M-R 10:10am to 12:10am
Objectives The learner will:
Knowledge of English Language Arts
Standard 3. Candidates are knowledgeable about language; literature; oral, visual, and written literacy; print and nonprint media; technology; and research theory and findings.
Standard 3.5. Candidates demonstrate knowledge of, and uses for, an extensive range of literature.
Standard 3.6. Candidates demonstrate knowledge of the range and influence of print and nonprint media and technology in contemporary culture.
Standard 4 Creating a Literate Environment. Candidates create a literate environment that fosters reading and writing by integrating foundational knowledge, use of instructional practices, approaches and methods, curriculum materials, and the appropriate use of assessments. As a result, candidates:
Standard 4.2. Use a large supply of books, technology-based information, and non-print materials representing multiple levels, broad interests, cultures and linguistic backgrounds.
Standard 4.3. Model reading and writing enthusiastically as valued life-long activities.
Standard 4.4. Motivate learners to be life-long readers.
Candidates are familiar with, able to use, and recommend to students many reading materials based on different topics, themes, and a variety of situations and consisting of different types, including stories, poems, biography, non-fiction, many categories of literature written for children, and texts from various subject areas.
Domain I- English Language Arts and Reading
Competency 004 (Literacy Development)
The beginning teacher:
opportunities for children to listen and respond to a wide variety of children's literature, both fiction and nonfiction, and to interact with others about literature.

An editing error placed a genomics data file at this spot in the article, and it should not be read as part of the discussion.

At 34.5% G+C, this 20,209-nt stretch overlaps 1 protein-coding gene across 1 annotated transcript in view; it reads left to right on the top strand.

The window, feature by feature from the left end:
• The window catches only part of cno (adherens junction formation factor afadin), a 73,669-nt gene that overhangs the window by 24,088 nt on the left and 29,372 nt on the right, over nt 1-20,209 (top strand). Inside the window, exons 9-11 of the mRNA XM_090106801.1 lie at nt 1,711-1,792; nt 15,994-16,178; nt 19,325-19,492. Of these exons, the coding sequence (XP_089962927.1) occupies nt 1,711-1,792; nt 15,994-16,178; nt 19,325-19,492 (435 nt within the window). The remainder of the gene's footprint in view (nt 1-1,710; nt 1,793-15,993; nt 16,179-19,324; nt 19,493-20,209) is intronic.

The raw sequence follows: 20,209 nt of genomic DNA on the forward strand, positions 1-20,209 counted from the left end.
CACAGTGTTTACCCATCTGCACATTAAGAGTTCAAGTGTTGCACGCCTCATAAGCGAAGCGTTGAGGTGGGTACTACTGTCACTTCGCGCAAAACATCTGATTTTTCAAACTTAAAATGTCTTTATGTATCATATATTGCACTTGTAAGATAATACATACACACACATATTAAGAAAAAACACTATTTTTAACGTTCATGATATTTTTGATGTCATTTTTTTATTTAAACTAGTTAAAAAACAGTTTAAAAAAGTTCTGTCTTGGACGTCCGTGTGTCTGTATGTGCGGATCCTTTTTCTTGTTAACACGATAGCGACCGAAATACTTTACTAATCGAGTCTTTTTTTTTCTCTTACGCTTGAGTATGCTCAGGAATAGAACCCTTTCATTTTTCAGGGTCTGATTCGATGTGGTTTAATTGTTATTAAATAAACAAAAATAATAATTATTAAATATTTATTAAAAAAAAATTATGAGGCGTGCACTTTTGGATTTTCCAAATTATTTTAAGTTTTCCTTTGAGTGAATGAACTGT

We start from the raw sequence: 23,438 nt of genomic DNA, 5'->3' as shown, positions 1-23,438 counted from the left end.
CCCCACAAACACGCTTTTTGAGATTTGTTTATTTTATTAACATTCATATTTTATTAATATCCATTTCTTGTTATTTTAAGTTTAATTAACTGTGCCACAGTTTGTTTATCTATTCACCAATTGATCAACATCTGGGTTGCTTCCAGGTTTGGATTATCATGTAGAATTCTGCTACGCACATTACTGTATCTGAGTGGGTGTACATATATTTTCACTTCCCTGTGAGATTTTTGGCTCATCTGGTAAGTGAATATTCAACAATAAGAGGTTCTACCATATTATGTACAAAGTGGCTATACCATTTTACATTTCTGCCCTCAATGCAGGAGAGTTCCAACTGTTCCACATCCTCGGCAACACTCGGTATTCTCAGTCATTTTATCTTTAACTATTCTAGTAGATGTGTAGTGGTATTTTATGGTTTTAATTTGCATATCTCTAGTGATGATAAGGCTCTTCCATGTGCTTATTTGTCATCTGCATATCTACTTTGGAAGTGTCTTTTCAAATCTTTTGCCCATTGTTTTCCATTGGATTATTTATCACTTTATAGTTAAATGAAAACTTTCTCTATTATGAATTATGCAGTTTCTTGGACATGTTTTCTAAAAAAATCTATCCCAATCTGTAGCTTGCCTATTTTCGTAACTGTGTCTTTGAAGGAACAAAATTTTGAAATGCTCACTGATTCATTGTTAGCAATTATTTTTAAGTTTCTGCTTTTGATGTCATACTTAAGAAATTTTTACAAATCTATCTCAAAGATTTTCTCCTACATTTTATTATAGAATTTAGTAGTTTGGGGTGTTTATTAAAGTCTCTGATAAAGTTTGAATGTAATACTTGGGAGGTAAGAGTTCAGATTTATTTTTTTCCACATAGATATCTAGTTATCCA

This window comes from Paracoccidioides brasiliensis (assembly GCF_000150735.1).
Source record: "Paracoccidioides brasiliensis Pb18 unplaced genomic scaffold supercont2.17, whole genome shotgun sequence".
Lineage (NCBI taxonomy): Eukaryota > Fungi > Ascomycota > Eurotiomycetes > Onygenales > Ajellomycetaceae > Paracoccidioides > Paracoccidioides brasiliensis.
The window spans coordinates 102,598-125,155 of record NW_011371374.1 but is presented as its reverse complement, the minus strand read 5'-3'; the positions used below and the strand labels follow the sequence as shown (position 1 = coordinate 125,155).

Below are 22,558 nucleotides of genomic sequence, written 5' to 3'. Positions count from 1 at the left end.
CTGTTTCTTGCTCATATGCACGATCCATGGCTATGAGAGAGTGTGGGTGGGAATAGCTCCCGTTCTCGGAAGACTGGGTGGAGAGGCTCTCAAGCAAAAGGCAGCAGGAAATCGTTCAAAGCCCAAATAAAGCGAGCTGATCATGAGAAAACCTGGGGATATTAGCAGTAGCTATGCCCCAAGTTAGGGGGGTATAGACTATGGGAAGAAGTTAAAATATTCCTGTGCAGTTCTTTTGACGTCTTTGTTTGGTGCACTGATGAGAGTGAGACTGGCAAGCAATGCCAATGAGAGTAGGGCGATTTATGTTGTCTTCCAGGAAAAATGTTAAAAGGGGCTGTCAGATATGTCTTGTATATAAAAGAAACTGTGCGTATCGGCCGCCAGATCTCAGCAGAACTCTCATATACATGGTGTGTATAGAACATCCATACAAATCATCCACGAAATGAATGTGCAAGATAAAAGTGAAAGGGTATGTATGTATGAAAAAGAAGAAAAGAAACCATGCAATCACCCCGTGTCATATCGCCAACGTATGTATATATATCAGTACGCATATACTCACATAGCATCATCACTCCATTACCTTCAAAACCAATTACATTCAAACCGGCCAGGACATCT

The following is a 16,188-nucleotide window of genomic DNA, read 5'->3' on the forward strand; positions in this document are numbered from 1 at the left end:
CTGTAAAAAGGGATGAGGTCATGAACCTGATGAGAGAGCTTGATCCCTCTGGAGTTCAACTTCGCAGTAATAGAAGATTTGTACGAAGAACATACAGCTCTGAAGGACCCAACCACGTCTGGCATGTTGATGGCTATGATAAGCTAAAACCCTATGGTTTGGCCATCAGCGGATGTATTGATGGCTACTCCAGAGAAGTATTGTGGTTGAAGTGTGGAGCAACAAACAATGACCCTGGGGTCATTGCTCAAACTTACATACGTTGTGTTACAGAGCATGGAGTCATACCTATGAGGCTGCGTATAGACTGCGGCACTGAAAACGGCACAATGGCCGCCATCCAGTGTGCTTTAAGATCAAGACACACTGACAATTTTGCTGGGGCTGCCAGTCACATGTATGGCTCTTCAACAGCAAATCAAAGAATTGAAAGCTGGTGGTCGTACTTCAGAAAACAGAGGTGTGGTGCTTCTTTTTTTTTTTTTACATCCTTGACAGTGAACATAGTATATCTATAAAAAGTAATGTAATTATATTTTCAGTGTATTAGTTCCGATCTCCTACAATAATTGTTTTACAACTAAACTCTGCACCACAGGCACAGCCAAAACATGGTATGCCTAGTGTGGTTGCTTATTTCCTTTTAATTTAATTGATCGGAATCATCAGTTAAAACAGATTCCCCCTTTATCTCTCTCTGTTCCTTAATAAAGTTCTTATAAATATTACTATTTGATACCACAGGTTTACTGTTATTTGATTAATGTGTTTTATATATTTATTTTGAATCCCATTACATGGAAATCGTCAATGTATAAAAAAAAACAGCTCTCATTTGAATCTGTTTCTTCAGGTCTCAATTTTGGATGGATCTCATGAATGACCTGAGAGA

Competency 007 (Reading Comprehension)
Competency 005 (Reading Applications)
English Language Arts and Reading (8-12)
Domain II- English Language Arts and Reading
There will be two scheduled exams for this course. The format for the exams will be multiple-choice. A Scantron will be required for the exams. See calendar for exam dates.
Each week you will be required to bring books related to the literary genre discussed in class. See course calendar above. These books will be gathered in groups each week. Please keep track of the books you bring to class each week. Each group will be required to turn in a bibliography for each genre at the end of the term. See the course calendar for due dates. Bibliographies should be organized by genre using APA format. This will be discussed further in class. Groups that do not bring their books to class each week will lose participation points. Remember, if you are absent it is still your responsibility to help your group members collect books for the week.
Assignments must be submitted on time to receive full credit. All assignments must be turned in no later than one week past the deadline. Points will be deducted for late assignments. Assignments turned in more than two weeks after the deadline will not be accepted.
“By enrolling in this course, the student expressly grants MSU a ‘limited right’ in all intellectual property created by the student for the purpose of this course. The ‘limited right’ shall include but shall not be limited to the right to reproduce the student’s work product in order to verify originality, authenticity, and educational purposes.” from Student Handbook